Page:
After the training, my main responsibilities as a student assistant were threefold: 1) Help patrons in the GDC when they run into problems, 2) Help Jean with her courses, 3) Work on my own projects. I have helped students from the Architecture to the Earth Sciences departments with their projects. Every time I work with them, I learn a lot from their projects and of course, how to debug common GIS system errors. I still remember for the first couple of months, whenever I was asked a question, I would always ask Jean for additional help because I had no idea what to do. I was so glad that neither Jean nor the patron got annoyed for me not being able to help, and it motivated me to keep learning! The good news is that after working at the GDC for a year, I don’t need to ask Jean all the time to answer patron’s questions!

The GDC offers many courses to help Rice students and faculty learn how to use GIS. If the class size is larger than around 10 people, one of the GDC student workers are there to assist Jean in the class and help answer any questions. Some student workers even offer their own courses, and that is a valuable experience for them!

My favorite part of working in the GDC is having my own projects to work on. Jean and Kim respect my own interests when assigning the projects. They worked with me on a GIS tutorial for a Civil Engineering class because I am a Civil Engineering major. They introduced me to a professor working on oil spills when they heard that I am interested in energy and environment. What I appreciate the most about my projects is that I am not alone. even when I am working on projects not related to the GDC itself. Jean and Kim are both willing to help and brainstorm with me when I have no idea where I am going. The GDC for me is truly like a family.

Besides job opportunities, the GDC also has really cool events going on. All GDC workers have a pizza party at the end of each semester. Each worker also gets a survival pack for finals – with my favorite snacks! Last semester, a few student workers went bowling with Jean and Kim (though I was unable to go 🙁 ) Recently, we have been busy decorating the place for the holiday season.

The GDC family board!

Working in the GDC and on Rice’s campus is a lot of fun. My experience is only a small portion of part time student workers’ lives. So if you want to work on campus and maybe learn something useful while earning money, Rice offers students lots of opportunities!

Every Student Has a Say: Being Part of Student Association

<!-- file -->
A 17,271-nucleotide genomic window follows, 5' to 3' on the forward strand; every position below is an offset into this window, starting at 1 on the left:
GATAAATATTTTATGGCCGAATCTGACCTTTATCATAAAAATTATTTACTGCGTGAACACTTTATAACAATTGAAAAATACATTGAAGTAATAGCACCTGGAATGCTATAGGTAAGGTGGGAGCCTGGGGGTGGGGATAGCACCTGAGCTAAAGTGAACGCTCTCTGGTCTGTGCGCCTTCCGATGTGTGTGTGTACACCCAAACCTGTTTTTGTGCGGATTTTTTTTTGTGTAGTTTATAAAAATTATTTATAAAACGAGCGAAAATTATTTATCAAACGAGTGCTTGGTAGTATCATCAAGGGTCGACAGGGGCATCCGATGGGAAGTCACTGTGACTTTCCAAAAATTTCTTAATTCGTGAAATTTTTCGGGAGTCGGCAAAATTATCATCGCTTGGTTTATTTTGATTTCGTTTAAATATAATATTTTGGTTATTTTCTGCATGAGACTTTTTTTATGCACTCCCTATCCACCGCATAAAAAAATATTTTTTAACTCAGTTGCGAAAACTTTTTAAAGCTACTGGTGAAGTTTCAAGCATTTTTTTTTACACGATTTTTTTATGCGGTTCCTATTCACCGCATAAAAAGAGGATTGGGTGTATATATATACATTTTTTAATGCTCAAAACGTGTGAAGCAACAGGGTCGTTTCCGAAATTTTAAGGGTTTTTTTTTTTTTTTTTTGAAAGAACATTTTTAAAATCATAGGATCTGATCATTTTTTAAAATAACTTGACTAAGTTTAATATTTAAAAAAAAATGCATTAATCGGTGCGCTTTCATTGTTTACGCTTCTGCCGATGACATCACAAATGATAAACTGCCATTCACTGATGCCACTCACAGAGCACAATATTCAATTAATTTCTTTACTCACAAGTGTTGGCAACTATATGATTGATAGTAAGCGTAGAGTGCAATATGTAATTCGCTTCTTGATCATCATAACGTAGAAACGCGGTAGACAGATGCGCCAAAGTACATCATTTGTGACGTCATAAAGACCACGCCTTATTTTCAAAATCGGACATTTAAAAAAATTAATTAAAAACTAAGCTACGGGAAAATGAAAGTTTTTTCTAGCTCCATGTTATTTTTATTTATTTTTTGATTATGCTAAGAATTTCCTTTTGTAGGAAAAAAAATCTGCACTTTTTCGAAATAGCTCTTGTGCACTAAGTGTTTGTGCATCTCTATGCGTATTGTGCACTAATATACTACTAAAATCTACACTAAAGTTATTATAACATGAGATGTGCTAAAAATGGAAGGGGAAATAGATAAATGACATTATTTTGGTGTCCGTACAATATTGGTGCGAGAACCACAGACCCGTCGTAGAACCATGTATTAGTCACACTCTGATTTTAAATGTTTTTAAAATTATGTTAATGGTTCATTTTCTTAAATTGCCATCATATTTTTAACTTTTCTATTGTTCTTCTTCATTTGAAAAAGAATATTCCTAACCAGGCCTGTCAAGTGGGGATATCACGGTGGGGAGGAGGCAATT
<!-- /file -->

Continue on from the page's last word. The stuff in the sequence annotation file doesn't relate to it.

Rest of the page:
Athena with committee head from Academic Committee, Komal(currently SA internal vice president)

Athena with the committee head from the Academic Committee, Komal (currently SA internal vice president) at the SA recognition retreat.

I have been in Student Government throughout my three years in high school. So when I got into Rice, I knew that I would keep doing it.

There are two types of Student Governments at Rice: Rice-based and residential college-based. For Rice-based government, which we call Student Association (SA), the SA president, vice president, college presidents, senators and new student reps (NSRs) all have to attend our weekly meetings. I was an NSR for my residential college, Martel, when I was a freshman. And it was the most valuable experience I have ever had. I was able to participate in most of the important decisions made in Rice – for example, adding CCTV (closed-circuit television monitoring) at the university’s main entrance, and bike racks to prevent bikes from being stolen. I was encouraged to speak up about my personal opinions even as a freshman, because SA believes that every student has a say.

Besides attending weekly meetings, NSRs are also required to join a standing committee and work on their projects. There are five committees in total. Their names and visions can be found on http://sa.rice.edu/people/scc.php. I was in an academic committee and helped start a program called Meeting Your Professors. It was a monthly event that invited professors to have snacks with us and talk about their life before and after Rice. I really enjoyed doing it and helping build bonds between students and professors in a casual setting. I was also amazed by how much power I had as a freshman. Although the committee chairs did help me with planning and getting food to the event, I was given a lot of autonomy. I could decide how I wanted to advertise for it, which professors I wanted to invite, and how often I wanted to host the events. It was totally different from my experience with student government in high school. It was at Rice’s SA that I started to feel like I was given full responsibilities as an adult.

If you are not interested in Rice-based government, there is another choice: our residential colleges’ governments. For residential college-based government, class reps from each year (another way for freshman to get involved!), the residential college president, vice president, prime minister, senator and standing committee heads are also meeting weekly. But it mostly focuses on specific residential college-related topics. For my college, Martel, we would talk about topics such as how much money we will give to a special event held in our college and suggestions we have for renovating our kitchen. The residential college president and senator will also bring important topics that the SA is considering up to discussion within the college so that they can give feedback to the SA representing their college’s opinions.

Being part of Student Government was one of the most valuable experiences I had during my freshman year. It was quite different from high school, but I did enjoy it. I loved having my opinions respected and treated equally as those of upperclassmen, and I loved the freedom and support I was able to get when I was working on my project. I cannot think of another place that can offer me, a 19-year-old girl, such freedom and respect.